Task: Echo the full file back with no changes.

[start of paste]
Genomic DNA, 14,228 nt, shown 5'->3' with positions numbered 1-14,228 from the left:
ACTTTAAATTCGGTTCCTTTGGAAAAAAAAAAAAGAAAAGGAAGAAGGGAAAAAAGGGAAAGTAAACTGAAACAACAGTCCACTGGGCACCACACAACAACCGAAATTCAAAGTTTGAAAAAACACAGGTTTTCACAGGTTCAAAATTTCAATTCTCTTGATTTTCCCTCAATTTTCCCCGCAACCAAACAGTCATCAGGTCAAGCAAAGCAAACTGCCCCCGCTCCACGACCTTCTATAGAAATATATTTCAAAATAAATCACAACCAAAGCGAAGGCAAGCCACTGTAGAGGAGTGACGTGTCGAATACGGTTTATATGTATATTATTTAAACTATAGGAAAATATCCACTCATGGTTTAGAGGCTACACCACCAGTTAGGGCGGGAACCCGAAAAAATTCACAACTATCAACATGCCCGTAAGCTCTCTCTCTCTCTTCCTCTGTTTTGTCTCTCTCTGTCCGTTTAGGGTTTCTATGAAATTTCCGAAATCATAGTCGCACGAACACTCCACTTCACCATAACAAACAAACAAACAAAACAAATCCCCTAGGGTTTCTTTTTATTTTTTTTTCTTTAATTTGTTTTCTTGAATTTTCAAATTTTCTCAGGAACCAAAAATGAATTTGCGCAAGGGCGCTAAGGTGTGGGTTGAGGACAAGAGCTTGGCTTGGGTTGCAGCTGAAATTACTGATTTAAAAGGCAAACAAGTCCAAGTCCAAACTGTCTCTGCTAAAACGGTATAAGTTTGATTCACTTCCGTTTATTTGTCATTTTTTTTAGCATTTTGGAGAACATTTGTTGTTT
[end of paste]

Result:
Genomic DNA, 14,228 nt, shown 5'->3' with positions numbered 1-14,228 from the left:
ACTTTAAATTCGGTTCCTTTGGAAAAAAAAAAAAGAAAAGGAAGAAGGGAAAAAAGGGAAAGTAAACTGAAACAACAGTCCACTGGGCACCACACAACAACCGAAATTCAAAGTTTGAAAAAACACAGGTTTTCACAGGTTCAAAATTTCAATTCTCTTGATTTTCCCTCAATTTTCCCCGCAACCAAACAGTCATCAGGTCAAGCAAAGCAAACTGCCCCCGCTCCACGACCTTCTATAGAAATATATTTCAAAATAAATCACAACCAAAGCGAAGGCAAGCCACTGTAGAGGAGTGACGTGTCGAATACGGTTTATATGTATATTATTTAAACTATAGGAAAATATCCACTCATGGTTTAGAGGCTACACCACCAGTTAGGGCGGGAACCCGAAAAAATTCACAACTATCAACATGCCCGTAAGCTCTCTCTCTCTCTTCCTCTGTTTTGTCTCTCTCTGTCCGTTTAGGGTTTCTATGAAATTTCCGAAATCATAGTCGCACGAACACTCCACTTCACCATAACAAACAAACAAACAAAACAAATCCCCTAGGGTTTCTTTTTATTTTTTTTTCTTTAATTTGTTTTCTTGAATTTTCAAATTTTCTCAGGAACCAAAAATGAATTTGCGCAAGGGCGCTAAGGTGTGGGTTGAGGACAAGAGCTTGGCTTGGGTTGCAGCTGAAATTACTGATTTAAAAGGCAAACAAGTCCAAGTCCAAACTGTCTCTGCTAAAACGGTATAAGTTTGATTCACTTCCGTTTATTTGTCATTTTTTTTAGCATTTTGGAGAACATTTGTTGTTT